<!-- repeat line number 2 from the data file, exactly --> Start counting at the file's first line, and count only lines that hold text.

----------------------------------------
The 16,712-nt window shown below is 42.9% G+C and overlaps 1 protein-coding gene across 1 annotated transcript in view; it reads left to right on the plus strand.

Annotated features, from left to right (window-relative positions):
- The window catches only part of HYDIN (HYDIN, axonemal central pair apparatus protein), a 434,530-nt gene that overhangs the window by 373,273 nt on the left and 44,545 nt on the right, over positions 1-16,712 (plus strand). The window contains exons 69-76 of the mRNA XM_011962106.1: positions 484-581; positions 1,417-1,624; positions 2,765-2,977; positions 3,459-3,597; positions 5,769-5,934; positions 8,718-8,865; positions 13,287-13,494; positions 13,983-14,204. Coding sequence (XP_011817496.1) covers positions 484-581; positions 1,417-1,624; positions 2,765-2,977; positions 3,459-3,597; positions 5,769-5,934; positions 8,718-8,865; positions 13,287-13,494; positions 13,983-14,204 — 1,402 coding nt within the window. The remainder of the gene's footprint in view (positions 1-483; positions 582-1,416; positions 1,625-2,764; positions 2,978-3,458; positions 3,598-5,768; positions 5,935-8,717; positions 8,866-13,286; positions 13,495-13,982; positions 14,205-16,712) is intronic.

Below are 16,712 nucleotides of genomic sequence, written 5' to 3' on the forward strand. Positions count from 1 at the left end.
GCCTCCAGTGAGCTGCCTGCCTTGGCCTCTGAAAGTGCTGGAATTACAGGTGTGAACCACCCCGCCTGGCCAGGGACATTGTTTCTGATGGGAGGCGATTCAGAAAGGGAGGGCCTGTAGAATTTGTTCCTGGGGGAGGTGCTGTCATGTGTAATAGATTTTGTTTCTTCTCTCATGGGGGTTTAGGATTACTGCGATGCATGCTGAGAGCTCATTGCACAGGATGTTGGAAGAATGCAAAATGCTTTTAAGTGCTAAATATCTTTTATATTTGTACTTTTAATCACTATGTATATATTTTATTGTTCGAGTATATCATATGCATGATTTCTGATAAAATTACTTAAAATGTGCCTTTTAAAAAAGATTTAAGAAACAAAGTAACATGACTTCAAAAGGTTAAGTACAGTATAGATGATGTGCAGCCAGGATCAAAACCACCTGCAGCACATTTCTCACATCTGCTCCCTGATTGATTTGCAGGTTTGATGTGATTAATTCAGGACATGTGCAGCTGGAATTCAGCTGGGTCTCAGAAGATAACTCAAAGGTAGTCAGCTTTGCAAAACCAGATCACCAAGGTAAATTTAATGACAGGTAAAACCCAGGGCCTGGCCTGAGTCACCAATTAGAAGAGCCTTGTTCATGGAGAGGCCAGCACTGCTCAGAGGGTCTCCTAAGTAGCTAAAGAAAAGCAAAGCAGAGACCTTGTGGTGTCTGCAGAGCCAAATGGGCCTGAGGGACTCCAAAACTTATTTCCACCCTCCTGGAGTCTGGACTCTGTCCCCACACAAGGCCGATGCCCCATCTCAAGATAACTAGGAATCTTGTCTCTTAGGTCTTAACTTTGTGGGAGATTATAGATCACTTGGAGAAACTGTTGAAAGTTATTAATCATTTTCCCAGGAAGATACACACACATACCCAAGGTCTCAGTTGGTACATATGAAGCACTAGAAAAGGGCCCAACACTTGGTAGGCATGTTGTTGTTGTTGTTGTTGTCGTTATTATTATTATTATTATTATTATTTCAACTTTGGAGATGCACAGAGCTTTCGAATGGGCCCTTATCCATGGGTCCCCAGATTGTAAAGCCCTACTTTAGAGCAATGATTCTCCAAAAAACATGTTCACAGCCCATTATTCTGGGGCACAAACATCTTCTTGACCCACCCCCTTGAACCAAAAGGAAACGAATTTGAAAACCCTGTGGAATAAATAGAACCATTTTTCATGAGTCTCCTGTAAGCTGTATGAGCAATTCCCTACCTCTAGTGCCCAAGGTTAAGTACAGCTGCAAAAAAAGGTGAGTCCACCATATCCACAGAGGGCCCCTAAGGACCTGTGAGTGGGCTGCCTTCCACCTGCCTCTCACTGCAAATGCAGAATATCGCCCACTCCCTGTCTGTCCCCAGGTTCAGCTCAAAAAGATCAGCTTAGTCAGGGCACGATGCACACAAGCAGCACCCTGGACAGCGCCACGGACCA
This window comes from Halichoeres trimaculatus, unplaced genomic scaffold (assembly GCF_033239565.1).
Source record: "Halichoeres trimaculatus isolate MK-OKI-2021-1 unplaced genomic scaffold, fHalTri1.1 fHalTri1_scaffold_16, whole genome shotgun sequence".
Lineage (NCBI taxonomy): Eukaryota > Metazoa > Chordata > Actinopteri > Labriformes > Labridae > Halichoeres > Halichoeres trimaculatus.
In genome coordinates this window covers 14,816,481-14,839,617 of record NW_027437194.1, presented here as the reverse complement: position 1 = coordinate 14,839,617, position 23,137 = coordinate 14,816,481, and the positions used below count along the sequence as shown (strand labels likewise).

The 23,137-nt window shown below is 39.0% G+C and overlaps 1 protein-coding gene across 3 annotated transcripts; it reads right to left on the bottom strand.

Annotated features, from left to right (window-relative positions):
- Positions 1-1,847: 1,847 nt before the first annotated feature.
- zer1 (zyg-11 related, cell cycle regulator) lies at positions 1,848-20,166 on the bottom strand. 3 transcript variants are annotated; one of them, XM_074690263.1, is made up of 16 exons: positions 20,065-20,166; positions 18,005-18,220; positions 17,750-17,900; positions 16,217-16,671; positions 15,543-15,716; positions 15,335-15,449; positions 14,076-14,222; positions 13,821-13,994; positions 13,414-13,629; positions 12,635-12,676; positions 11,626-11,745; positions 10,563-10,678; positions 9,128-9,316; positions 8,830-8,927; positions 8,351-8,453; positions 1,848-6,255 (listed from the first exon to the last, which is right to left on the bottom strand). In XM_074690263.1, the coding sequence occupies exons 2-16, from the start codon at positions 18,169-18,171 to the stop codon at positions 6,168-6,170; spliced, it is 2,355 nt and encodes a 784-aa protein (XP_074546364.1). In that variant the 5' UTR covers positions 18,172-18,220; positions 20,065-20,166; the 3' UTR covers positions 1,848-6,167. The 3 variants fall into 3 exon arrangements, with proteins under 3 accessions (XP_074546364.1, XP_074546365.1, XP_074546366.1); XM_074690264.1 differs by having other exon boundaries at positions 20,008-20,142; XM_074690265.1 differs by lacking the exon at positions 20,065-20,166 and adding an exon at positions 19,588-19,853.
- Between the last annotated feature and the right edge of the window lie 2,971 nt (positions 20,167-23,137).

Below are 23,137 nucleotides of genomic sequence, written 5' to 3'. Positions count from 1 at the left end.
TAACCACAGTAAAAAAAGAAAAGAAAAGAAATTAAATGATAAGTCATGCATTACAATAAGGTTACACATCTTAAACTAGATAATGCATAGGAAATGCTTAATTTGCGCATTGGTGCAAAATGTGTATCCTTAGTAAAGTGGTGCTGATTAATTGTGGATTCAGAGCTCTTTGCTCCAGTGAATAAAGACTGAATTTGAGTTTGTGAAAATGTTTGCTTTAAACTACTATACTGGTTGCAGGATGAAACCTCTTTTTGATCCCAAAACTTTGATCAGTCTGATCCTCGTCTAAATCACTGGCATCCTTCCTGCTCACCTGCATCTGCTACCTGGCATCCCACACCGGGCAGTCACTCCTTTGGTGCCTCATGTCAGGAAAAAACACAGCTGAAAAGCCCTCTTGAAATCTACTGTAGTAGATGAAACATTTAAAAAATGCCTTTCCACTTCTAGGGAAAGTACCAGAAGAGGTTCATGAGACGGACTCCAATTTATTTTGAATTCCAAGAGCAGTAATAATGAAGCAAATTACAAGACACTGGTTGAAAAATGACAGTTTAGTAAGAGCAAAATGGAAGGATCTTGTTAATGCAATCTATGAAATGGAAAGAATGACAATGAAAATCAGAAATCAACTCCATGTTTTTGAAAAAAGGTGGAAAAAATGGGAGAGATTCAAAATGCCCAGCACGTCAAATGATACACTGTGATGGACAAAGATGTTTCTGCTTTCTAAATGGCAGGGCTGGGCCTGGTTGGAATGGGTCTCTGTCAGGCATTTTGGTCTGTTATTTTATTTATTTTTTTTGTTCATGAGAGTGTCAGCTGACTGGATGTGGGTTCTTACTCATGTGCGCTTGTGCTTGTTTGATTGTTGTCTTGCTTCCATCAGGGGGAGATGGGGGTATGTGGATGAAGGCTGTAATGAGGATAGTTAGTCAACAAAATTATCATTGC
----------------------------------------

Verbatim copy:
Annotated features, from left to right (window-relative positions):